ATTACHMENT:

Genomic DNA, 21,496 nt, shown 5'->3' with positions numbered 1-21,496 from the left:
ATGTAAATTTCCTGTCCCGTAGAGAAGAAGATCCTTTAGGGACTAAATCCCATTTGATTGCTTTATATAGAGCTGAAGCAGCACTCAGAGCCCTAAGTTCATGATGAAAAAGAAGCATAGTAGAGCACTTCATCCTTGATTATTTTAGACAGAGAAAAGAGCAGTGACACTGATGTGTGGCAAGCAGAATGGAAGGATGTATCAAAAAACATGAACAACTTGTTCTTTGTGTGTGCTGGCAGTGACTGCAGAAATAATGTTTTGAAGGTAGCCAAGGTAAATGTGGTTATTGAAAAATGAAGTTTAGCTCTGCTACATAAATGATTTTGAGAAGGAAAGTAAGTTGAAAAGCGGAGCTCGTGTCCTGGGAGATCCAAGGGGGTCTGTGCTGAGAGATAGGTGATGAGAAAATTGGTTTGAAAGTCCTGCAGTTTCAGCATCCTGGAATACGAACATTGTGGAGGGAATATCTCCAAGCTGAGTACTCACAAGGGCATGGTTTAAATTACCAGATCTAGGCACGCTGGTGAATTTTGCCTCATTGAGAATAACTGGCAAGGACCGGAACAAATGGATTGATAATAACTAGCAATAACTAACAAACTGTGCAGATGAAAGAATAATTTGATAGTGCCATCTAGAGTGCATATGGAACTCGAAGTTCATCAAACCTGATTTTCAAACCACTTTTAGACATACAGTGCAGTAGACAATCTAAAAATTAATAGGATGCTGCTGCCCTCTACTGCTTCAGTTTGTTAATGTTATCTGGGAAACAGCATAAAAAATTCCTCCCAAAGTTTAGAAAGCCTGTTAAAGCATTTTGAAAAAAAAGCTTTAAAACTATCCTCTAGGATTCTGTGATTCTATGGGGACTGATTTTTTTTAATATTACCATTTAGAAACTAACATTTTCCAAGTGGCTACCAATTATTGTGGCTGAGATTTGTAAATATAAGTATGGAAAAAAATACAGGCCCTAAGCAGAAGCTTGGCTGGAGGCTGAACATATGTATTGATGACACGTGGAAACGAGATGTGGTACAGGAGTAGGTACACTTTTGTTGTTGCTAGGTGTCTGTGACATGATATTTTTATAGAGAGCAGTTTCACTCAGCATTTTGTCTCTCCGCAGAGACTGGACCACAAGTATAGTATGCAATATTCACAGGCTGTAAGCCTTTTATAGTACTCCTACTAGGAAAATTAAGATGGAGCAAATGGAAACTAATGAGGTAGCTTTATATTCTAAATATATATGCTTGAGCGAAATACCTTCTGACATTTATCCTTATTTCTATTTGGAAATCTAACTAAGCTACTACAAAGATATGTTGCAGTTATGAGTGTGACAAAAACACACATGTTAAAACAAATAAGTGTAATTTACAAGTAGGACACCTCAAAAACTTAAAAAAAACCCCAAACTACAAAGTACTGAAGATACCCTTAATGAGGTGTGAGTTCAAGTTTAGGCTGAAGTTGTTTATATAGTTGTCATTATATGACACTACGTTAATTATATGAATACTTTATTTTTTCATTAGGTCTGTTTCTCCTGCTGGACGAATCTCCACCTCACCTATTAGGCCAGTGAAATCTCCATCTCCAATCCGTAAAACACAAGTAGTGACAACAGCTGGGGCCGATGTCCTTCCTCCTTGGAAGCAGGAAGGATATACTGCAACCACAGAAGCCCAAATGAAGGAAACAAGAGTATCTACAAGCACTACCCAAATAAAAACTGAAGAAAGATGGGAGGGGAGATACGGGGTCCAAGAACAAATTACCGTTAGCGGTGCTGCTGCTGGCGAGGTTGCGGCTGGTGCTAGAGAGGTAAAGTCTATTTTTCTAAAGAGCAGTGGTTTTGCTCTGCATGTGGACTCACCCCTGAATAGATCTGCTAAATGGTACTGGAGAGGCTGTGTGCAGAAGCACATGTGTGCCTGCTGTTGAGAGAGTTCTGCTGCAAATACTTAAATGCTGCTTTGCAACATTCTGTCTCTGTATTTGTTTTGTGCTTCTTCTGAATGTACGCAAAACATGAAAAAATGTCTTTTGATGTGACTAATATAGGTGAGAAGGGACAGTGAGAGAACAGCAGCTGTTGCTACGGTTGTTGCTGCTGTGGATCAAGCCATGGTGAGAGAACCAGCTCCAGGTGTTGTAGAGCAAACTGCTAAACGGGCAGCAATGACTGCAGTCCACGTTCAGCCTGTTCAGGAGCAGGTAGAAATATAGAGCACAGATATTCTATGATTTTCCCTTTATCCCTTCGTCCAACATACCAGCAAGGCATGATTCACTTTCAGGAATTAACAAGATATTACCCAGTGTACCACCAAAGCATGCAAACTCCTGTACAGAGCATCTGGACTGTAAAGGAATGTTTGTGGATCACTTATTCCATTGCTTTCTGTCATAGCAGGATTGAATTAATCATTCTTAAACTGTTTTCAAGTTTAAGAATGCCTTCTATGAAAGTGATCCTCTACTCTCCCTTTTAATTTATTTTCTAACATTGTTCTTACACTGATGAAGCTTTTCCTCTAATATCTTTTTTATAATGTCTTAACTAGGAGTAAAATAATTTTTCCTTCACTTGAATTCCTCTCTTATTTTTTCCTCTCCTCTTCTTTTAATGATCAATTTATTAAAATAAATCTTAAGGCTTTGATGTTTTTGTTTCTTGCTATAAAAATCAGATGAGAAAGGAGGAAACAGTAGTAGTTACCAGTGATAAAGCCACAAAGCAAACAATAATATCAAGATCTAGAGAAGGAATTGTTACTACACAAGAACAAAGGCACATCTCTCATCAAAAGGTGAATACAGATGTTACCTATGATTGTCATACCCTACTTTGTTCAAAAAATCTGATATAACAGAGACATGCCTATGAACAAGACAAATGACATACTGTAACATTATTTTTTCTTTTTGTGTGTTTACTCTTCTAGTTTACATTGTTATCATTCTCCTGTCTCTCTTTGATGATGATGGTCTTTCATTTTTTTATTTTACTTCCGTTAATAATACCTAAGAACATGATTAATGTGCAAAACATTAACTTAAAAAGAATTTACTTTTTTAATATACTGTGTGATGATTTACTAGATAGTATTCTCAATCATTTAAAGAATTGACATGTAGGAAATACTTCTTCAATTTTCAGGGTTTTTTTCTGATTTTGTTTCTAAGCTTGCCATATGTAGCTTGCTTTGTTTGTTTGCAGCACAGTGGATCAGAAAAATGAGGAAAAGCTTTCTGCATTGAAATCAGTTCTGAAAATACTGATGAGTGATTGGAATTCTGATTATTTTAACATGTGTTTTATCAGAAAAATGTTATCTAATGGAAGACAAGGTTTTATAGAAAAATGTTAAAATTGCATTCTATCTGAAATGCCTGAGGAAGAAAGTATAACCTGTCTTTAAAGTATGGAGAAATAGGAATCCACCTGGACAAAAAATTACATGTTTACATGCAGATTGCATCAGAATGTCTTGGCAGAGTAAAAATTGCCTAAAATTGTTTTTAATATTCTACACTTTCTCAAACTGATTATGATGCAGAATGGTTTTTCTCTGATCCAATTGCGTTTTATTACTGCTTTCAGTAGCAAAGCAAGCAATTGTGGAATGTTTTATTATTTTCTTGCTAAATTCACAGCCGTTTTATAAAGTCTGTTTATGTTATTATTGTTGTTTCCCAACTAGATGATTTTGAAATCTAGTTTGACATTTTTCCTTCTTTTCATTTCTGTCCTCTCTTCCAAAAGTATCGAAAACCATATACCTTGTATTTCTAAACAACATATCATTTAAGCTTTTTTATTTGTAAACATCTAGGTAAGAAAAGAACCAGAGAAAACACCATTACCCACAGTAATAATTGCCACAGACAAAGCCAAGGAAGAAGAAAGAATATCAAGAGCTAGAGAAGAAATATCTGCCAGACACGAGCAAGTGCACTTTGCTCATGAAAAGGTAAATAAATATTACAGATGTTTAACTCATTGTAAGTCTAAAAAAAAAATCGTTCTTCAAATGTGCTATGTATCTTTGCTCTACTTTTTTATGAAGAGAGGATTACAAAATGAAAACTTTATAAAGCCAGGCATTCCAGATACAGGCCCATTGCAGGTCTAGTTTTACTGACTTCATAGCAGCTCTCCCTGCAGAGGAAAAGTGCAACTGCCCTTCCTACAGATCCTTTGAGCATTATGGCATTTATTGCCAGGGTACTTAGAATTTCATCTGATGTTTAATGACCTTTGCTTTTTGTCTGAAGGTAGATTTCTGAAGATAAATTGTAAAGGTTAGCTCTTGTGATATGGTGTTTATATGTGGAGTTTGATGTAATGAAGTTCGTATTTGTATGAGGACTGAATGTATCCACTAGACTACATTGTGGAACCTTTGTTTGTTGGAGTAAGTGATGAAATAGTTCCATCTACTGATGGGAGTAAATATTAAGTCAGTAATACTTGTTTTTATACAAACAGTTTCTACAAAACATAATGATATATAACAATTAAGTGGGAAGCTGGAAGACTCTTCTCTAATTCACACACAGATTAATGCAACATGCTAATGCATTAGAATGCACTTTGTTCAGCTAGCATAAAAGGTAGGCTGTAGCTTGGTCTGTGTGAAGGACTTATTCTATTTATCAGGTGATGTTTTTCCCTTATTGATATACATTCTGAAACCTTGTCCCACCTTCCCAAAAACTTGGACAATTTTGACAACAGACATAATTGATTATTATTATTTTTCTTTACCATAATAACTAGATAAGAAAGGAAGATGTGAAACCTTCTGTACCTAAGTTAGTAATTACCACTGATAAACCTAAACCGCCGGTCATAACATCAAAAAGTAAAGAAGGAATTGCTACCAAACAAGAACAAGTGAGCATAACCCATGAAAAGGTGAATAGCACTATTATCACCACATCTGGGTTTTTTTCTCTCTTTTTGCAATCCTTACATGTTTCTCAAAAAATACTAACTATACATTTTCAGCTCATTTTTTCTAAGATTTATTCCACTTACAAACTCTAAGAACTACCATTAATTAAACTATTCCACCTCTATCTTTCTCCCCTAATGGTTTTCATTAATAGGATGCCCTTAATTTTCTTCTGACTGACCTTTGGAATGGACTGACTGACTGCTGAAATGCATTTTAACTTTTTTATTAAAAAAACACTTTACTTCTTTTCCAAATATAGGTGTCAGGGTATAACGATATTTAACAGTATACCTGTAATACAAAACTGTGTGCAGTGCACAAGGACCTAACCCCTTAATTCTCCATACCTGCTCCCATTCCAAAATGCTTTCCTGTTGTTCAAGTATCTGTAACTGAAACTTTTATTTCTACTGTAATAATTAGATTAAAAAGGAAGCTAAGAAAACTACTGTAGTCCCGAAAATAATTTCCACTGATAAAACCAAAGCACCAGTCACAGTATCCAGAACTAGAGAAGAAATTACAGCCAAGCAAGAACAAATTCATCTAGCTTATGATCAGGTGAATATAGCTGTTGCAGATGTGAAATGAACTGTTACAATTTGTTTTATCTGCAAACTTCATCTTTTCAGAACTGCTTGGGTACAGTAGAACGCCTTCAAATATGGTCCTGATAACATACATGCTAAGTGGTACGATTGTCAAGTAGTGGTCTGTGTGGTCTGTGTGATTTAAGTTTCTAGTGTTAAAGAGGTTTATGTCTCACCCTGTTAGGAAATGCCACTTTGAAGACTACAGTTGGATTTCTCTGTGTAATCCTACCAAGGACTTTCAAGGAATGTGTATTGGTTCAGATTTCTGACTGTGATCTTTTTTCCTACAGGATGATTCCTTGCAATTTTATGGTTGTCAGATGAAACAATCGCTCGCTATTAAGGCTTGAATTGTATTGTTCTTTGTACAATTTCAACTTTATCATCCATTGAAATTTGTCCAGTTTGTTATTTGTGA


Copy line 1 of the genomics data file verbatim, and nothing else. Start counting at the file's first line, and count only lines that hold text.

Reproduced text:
Genomic DNA, 21,496 nt, shown 5'->3' with positions numbered 1-21,496 from the left: